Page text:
- burst | bərst • feel a very strong or irrepressible emotion or impulse: he was bursting with joy and excitement | [with infinitive] : she was bursting to say something.
- hark | härk | verb [no object] literary listen: Hark! He knocks.
- gift | ɡift | noun 1 a thing given willingly to someone without payment; a present: a Christmas gift | [as modifier] : a gift shop.• an act of giving something as a present: his mother’s gift of a pen.
- fetch1 | feCH | verb [with object] 1 go for and then bring back (someone or something) for someone: he ran to fetch help.
New Oxford American Dictionary
Answers for Questions for Comprehension
- In the beginning of the story what time does Rob wake up? Why? A. It was four o’clock, the hour at which his father had always called him to get up and help with the milking.
- How long had Rob’s father been dead? A. His father had been dead for thirty years.
- How old was Rob at the time of the story? A. Rob was 15 years old.
- Where does the story take place? A. He was still on his father’s farm as a young boy.
- Where did Rob sleep in the house? A. ” He looked out of his attic window, the stars were bright.”
- Why was Rob sad about his current Christmas? A. He was old now and his children were all grown and had moved away from him and his wife.
- Why were his children staying at their own homes for the Christmas holiday? A. “…they had their own families, and though they would come in as usual toward the end of the day, they had explained with infinite gentleness that they wanted their children to build Christmas memories about their houses, not his.”
- Why didn’t his wife want to trim the tree right away? A.“Let’s not trim the tree until tomorrow, Robert – just so it’s ready when the children come. I’m tired.”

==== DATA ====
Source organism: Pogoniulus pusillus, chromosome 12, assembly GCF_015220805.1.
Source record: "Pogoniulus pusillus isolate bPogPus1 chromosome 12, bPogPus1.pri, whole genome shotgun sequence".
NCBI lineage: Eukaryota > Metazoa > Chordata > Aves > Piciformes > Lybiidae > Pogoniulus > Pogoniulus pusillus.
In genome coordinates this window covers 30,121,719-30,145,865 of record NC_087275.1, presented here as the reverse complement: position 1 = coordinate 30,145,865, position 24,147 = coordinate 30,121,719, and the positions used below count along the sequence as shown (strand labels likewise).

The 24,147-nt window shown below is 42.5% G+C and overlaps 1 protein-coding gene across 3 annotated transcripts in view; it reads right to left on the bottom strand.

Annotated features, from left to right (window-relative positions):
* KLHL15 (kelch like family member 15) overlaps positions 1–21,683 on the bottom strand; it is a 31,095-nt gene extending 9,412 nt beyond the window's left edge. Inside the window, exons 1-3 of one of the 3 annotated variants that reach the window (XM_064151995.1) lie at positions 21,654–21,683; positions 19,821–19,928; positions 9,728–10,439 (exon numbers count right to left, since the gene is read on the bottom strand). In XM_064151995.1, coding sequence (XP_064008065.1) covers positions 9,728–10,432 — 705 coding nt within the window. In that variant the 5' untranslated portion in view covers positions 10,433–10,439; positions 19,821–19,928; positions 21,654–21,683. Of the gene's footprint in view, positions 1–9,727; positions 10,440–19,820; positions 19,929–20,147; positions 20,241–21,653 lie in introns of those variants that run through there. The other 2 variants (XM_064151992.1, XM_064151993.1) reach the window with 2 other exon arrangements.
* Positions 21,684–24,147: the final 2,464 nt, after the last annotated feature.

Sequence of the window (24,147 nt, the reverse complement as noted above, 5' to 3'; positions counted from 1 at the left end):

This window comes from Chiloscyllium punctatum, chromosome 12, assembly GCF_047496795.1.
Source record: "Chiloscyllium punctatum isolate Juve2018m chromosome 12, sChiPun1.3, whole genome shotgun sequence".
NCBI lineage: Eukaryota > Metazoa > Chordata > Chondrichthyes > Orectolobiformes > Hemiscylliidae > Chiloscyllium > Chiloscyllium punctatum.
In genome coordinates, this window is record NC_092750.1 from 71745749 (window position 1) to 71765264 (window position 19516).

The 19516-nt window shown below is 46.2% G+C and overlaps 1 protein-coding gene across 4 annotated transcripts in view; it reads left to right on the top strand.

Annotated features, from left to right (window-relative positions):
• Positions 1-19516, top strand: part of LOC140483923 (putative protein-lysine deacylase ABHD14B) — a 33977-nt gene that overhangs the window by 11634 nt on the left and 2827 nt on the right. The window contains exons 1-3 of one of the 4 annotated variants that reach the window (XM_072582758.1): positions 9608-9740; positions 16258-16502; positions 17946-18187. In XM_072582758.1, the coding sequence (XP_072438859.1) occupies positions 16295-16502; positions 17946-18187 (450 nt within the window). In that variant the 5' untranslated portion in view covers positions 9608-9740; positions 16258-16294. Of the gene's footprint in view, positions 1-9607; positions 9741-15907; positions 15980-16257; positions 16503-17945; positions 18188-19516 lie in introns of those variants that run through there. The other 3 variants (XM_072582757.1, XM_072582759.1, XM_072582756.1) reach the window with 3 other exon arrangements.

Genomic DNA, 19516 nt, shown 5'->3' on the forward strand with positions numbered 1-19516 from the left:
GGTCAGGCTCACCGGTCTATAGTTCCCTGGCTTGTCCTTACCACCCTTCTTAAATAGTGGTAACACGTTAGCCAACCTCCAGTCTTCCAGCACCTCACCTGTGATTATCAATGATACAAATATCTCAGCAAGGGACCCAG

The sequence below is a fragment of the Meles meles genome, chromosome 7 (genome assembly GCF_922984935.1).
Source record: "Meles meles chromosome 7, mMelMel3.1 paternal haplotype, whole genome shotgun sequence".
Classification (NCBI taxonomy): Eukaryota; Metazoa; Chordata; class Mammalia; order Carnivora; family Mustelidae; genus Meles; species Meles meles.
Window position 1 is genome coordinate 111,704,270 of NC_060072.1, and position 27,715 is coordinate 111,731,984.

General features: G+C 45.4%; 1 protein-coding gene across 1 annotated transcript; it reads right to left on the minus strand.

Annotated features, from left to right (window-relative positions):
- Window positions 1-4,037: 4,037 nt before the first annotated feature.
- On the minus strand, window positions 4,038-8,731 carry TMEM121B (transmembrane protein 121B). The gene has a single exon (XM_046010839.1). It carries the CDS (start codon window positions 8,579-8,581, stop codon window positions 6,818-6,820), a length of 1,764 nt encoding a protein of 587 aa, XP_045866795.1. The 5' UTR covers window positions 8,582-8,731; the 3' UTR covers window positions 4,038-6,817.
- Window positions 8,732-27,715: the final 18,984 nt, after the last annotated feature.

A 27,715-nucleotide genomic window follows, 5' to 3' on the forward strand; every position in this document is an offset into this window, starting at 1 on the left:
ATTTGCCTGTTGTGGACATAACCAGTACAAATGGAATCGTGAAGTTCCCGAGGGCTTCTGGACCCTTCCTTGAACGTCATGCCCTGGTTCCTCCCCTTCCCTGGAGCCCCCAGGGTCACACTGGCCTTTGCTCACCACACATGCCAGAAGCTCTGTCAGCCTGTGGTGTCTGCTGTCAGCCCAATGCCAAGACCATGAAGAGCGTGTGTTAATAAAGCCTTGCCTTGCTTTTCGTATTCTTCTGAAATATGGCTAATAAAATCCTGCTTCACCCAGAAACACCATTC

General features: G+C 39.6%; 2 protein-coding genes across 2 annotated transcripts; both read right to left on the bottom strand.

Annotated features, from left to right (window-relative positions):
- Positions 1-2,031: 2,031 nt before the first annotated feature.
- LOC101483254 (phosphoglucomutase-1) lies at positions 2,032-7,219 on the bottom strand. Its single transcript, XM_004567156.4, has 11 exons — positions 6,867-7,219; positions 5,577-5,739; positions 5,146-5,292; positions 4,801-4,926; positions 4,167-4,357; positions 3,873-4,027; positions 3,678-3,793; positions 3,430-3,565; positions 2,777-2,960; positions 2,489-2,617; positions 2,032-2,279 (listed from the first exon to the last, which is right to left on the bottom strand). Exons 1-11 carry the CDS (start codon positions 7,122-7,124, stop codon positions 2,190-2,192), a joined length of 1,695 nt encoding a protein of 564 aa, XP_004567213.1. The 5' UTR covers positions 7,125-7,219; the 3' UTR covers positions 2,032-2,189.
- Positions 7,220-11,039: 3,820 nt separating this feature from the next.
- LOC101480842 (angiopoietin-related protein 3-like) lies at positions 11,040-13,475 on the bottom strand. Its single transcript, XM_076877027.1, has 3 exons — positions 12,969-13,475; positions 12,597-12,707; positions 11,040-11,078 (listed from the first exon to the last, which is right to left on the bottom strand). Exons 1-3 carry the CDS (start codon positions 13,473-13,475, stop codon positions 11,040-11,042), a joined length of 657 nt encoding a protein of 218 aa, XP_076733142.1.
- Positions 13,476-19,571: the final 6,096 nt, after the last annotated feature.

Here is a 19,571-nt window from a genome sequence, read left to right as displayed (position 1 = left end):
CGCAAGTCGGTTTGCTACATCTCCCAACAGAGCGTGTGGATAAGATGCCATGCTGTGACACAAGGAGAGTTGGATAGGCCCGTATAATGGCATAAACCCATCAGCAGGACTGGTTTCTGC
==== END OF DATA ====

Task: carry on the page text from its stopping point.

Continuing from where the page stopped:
- Why did Adam always wake Rob up so early in the mornings? A. He needed him to help with the farm chores.
- Why did Rob become happy after overhearing the conversation between his parents A. It was proof that his father loved him.
- What gifts did Rob give his father in the past? A. “He wished, that Christmas when he was fifteen, he had a better present for his father. As usual he had gone to the ten-cent store and bought a tie.”
- Why did Rob want to get up early to milk the cows by himself? A. He wanted to do something special for his father on Christmas Day.
- What time did Rob get up that morning to milk the cows for his dad? A. A quarter to three in the morning.
- What t gift did Rob give his father? A. He milked the cows by himself.
- What Christmas gift does Rob want to give his wife Alice? Why? A. This Christmas he wanted to write a card to his wife and tell her how much he loved her, it had been a long time since he had really told her
Answers Literary Analysis: Figurative Language
Directions: 1. The following sentences are taken from the story. Next to each one write either: S (Simile) M (Metaphor) A (Alliteration) P (Personification) F (Flashback) R (Repetition)
- “he could give the gift again and again” Repetition
- “such a happy happy Christmas” Repetition
- “Two strong streams rushing into the pail, frothing and fragrant” Alliteration
- “His heart was bursting with love.” Metaphor
- “His dancing heart was ready to jump from his body.” Metaphor
- “…and how his heart had nearly burst again with shyness and pride…” Metaphor
- “He slipped back in time, as he did so easily nowadays.” Flashback
- “the thought struck him like a silver dagger” Simile
- “The stars were bright, much brighter than he ever remembered seeing them, and one star in particular was so bright that he wondered if it were really the Star of Bethlehem.” Symbolism (Christmas)
- “…the shepherds and the Wise Men had come…” Symbolism (Christmas)
What are some Themes in the story? Some themes in the story are love, the joy of giving, the importance of family, parents, kindness, the satisfaction of hard work, sadness, the value of memories,